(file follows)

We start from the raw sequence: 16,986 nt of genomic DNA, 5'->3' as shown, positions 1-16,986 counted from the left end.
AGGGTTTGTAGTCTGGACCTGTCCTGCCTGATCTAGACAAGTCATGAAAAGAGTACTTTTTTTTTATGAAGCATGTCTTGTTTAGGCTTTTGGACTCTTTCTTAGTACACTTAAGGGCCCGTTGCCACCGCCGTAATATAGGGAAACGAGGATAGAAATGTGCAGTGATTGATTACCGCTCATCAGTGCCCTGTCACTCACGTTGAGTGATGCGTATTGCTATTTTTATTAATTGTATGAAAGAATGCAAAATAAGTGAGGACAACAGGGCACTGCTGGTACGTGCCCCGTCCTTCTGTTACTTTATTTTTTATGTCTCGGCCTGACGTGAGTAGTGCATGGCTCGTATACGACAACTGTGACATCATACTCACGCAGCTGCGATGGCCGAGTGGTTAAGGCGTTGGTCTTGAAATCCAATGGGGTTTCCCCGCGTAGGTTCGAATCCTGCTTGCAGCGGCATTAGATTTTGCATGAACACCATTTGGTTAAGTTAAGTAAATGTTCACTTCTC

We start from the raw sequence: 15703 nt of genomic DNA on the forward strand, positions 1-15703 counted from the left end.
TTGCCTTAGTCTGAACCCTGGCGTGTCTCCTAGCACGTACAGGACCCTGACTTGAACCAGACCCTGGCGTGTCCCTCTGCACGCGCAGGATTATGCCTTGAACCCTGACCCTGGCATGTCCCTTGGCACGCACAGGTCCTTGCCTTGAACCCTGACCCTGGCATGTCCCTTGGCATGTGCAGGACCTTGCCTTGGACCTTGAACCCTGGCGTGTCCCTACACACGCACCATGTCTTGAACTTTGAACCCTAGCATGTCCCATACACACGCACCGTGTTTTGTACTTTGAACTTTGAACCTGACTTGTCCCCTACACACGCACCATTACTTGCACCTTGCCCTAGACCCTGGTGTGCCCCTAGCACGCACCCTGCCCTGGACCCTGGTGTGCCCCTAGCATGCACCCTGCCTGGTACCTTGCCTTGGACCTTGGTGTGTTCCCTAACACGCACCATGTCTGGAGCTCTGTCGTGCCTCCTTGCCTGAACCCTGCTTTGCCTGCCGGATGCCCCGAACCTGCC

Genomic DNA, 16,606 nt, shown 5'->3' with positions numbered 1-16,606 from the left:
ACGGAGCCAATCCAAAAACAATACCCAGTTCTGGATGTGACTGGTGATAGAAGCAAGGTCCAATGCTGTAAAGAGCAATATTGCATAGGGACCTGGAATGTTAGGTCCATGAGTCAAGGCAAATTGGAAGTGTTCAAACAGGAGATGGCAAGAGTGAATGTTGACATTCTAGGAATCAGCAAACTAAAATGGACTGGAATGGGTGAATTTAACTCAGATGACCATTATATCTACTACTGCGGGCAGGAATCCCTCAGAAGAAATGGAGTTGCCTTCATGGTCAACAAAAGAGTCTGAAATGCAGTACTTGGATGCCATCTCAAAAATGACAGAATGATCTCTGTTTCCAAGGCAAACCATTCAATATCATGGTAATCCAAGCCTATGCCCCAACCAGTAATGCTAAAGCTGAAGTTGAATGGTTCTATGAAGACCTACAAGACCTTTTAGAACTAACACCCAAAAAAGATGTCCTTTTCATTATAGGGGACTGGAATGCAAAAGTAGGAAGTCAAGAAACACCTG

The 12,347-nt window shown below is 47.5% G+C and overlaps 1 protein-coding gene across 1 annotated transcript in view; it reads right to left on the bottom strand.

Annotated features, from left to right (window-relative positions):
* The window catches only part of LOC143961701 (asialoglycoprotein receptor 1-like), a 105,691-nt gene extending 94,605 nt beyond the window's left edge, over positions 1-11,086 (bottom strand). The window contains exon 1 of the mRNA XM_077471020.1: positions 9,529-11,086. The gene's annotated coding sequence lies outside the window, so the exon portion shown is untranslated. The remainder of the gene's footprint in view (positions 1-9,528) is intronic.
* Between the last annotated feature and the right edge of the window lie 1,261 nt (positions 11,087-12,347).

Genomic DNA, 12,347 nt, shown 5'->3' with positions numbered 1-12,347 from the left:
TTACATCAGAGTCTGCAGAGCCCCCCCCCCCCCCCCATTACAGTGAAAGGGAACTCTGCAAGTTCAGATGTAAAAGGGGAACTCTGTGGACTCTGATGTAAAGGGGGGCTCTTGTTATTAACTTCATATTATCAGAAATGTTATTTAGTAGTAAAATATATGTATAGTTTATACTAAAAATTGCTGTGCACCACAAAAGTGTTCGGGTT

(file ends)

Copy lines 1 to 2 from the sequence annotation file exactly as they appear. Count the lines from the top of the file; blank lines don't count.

We start from the raw sequence: 16,986 nt of genomic DNA, 5'->3' as shown, positions 1-16,986 counted from the left end.
AGGGTTTGTAGTCTGGACCTGTCCTGCCTGATCTAGACAAGTCATGAAAAGAGTACTTTTTTTTTATGAAGCATGTCTTGTTTAGGCTTTTGGACTCTTTCTTAGTACACTTAAGGGCCCGTTGCCACCGCCGTAATATAGGGAAACGAGGATAGAAATGTGCAGTGATTGATTACCGCTCATCAGTGCCCTGTCACTCACGTTGAGTGATGCGTATTGCTATTTTTATTAATTGTATGAAAGAATGCAAAATAAGTGAGGACAACAGGGCACTGCTGGTACGTGCCCCGTCCTTCTGTTACTTTATTTTTTATGTCTCGGCCTGACGTGAGTAGTGCATGGCTCGTATACGACAACTGTGACATCATACTCACGCAGCTGCGATGGCCGAGTGGTTAAGGCGTTGGTCTTGAAATCCAATGGGGTTTCCCCGCGTAGGTTCGAATCCTGCTTGCAGCGGCATTAGATTTTGCATGAACACCATTTGGTTAAGTTAAGTAAATGTTCACTTCTC